When I was but a young spud, my father had more than one conversation with me about Bruce Lee's ability to turn up in films five years after his death. The man was a major film presence in the mid-to-late '70s, yet he wasn't breathing after 1973.
Though it's been more than 30 years since his mysterious death, his most famous film now gets the special edition treatment. While this film is a bit slow when the kicks aren't flying, the fights are spectacular, especially those involving Lee. This is the film on which most of his legend is based, and watching him work is often an incredible thing: His final battle with the evil Mr. Han is a classic, especially when he tastes his own blood from that abdominal wound.
Special Features: The two-disc set contains feature-length documentaries, including Bruce Lee: A Warrior's Journey, notable for its reconstruction of footage from Lee's The Game of Death. Lee died during its filming, and its eventual release contained body doubles. (Even cardboard cutouts!) Footage has now been restored, with the intention of getting closer to Lee's original vision.
The Weatherman, a group of young Americans, emerged from a radical group of college students called Students for a Democratic Society in the late '60s. Their movement declared that it would overthrow the U.S. government and strike out against the Vietnam War and racism. Their campaign resulted in many bombings--including the bombing of the U.S. Capitol Building--and even broke Timothy Leary out of prison. This documentary, narrated by actress Lili Taylor and nominated for an Academy Award, stands as an amazing record of one of the more remarkable anti-government movements in U.S. history. It's shocking to see what the Weatherman were able to achieve during their 10-year campaign.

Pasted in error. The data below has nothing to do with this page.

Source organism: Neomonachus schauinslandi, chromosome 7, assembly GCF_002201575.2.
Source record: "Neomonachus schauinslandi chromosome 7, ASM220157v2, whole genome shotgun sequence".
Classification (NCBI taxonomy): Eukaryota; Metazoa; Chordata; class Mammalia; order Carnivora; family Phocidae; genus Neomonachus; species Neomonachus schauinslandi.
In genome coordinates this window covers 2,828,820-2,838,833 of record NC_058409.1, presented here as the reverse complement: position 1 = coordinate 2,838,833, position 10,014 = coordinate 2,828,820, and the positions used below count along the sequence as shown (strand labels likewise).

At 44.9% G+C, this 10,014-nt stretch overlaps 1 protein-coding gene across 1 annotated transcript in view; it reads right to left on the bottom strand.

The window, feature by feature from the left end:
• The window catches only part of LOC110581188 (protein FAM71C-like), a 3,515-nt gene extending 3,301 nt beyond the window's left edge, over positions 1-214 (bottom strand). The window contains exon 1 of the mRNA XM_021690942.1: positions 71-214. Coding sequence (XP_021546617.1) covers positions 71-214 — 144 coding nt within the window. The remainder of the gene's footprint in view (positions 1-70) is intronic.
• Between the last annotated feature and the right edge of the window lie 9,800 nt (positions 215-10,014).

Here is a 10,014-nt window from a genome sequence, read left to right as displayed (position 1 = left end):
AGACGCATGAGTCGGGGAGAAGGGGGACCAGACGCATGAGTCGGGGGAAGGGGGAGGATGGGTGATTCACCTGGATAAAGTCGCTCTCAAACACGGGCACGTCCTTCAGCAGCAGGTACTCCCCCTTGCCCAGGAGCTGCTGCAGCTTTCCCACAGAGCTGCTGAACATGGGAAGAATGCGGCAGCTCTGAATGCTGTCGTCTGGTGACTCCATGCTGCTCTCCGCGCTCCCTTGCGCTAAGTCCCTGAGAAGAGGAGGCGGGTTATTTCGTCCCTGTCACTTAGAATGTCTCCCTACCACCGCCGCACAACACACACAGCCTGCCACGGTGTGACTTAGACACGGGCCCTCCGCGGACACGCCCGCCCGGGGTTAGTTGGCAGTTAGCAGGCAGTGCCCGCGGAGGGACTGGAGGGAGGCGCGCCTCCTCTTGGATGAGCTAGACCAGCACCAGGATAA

Special Features: The disc includes an interview with David Gilbert, a former Weatherman jailed for life after his involvement in a clash with police and the Black Liberation Army in which three officers were killed. His interview, in itself, gives a decent overview of the Weather Underground and its objectives. Former Weatherman Bernardine Dohrn and Bill Ayers contribute commentaries.
One of the funniest, most underappreciated films of the last 10 years, this could be Ben Stiller's best film to date. When adopted Ben wants to find his birth parents, he goes on a strange trek with his wife (Patricia Arquette), infant and Tea Leoni in tow. It all leads up to an acid-spiked quail that causes one of the funnier drug trips ever put to screen. Mary Tyler Moore and George Segal are hilarious as Stiller's adoptive parents, and supporting performances from Alan Alda and Lily Tomlin also score laughs.
Special Features: This second DVD-release of Flirting comes as part of Miramax's 25th anniversary peek back at some of their classics. Unfortunately, they couldn't coax writer/director David O. Russell or Stiller to deliver commentaries, and the deleted scenes and outtakes are pedestrian stuff (although George Segal in jail has its moments). The movie itself is worth the purchase, but the film deserves bigger treatment than this disc delivers.
This is absolutely mind-blowing stuff. When the United States joined World War II, Walt Disney basically turned his animation studio into a propaganda factory, turning out educational shorts, "morale boosters" and even full-length features (Victory Through Air Power) for the war effort. If you're looking for some nutty Saturday night fare, get a hold of this collection, which is sure to drop your jaw more than a few times. An Education for Death: The Making of a Nazi is a stunner, depicting a young boy being indoctrinated into the Nazi Party. Der Fuehrer's Face features Donald Duck waking up in a Nazi occupied land, and Donald Gets Drafted has the cantankerous duck screwing up during basic training. The release is part of Disney's Treasures collections, which also include volumes dedicated to Donald Duck, Mickey Mouse and Tomorrow Land. Each collection includes introductions by film critic Leonard Maltin, certificates of authenticity and lithographs. The collections are all indispensable.